The contrast between the two pictures shows this well; the second looks good, the first too crowded. Only the larger grid allows units to enter enemy hexes convincingly.

    While I understand your driving force is the aesthetics, I think it’s hindering rather than helping.

    Variable ground scale is fine. However, rather than have a fixed unit size which fits in different sized hexes, I’d suggest the footprint of the unit determines the ground scale.

    One of the revelatory moments in wargaming for me was realising that rather than determining the base size from the size of the miniatures, and determining the ground scale from how many figures at what man to figure ratio was decided, that it was the footprint of the unit base that mattered.

    Once you get over all the baggage from all the wargames you have played and all the concepts you absorbed while playing them, you realise that once you set the base size, how many figures and of what size, is a matter of personal aesthetics. The larger the figure size, the fewer the miniatures physically fit. If you want lots of miniatures, use those of a smaller size.

    This determines the ground scale. To increase this on the same sized standard table, reduce the size of the unit base. VnB shows all of this very well.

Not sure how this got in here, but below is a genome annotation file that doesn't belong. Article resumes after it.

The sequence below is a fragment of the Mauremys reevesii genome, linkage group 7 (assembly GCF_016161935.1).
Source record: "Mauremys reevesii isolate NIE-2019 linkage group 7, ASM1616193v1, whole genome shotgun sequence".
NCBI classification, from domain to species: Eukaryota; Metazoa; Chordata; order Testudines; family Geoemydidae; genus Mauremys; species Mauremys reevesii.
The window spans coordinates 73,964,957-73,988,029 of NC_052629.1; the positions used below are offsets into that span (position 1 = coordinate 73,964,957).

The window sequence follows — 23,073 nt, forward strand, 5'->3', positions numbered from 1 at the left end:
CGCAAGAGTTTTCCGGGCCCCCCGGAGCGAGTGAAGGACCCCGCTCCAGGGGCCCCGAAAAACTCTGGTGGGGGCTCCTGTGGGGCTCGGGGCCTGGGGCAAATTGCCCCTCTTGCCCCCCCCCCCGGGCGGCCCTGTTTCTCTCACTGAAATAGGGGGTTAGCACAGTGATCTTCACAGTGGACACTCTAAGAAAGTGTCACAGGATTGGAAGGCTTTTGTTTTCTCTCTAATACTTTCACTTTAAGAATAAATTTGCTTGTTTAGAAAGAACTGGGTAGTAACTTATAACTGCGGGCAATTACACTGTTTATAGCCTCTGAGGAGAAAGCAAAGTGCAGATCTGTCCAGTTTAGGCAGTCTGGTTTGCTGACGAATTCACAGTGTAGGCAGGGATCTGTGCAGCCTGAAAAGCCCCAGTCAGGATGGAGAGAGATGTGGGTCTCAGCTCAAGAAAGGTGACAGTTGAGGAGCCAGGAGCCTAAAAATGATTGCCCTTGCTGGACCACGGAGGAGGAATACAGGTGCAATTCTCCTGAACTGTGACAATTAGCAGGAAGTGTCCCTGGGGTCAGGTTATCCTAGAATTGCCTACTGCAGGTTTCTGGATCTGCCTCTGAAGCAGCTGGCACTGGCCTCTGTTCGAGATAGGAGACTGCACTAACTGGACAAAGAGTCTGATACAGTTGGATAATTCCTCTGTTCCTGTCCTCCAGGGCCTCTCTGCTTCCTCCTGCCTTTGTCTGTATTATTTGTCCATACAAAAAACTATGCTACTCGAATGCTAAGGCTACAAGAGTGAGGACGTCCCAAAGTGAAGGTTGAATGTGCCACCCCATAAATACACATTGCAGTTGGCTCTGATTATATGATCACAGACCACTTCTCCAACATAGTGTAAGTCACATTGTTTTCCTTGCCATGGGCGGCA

So many rules start by working out how many 28mm figures fit on a certain size base and determining the figure / man ratio from how many figures they want in a unit. Hence, all those 24-36 figure games with bases of 4-6 miniatures. They then cram two corps worth of miniatures on their 6×4 or 8×5 table, complain there’s no room to manouvre and decide they need a bigger table….

    Here, I’d suggest you tie in the hex size determined ground scale to the area that can be occupied by a “unit”. That area becomes in essence the unit base. This may mean however using fewer models / figure stands to fit the dimension of the hex.

    • Neil

      Actually, my driving force is game design, not aesthetics. Aesthetics is a side effect of the game design. My concern is ground scale and fit. Think of it as stand density. Different game systems assume different stand density. Crossfire has fixed base widths but is a loose game system. DBA has fixed base width but is a tight game system. V&B and my own Tilly’s Very Bad Day are regular fit with fixed base width. So I see this as a design issue, which is why I explore scale and fit for hex grids, area terrain, and free form movement.